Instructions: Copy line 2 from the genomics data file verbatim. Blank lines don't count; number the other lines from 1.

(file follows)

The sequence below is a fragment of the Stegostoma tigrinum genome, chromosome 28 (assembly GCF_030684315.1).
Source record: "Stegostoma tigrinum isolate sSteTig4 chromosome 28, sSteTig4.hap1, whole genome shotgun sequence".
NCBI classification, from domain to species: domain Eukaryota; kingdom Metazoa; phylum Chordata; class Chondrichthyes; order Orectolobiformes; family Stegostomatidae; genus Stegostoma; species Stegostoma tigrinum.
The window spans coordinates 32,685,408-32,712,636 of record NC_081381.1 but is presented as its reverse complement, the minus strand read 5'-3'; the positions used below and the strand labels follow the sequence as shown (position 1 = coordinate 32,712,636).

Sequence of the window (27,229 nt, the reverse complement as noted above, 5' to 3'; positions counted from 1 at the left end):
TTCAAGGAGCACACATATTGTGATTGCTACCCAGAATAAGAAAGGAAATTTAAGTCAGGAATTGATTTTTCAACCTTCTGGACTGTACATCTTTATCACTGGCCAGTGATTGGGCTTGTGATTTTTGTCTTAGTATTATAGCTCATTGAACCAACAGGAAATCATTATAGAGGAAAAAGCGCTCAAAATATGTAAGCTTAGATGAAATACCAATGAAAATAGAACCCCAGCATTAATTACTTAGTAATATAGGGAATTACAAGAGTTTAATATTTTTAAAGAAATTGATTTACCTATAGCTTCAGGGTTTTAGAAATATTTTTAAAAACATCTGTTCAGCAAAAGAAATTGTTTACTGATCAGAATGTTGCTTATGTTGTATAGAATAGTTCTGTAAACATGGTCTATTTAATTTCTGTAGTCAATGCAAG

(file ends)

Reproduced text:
Source record: "Stegostoma tigrinum isolate sSteTig4 chromosome 28, sSteTig4.hap1, whole genome shotgun sequence".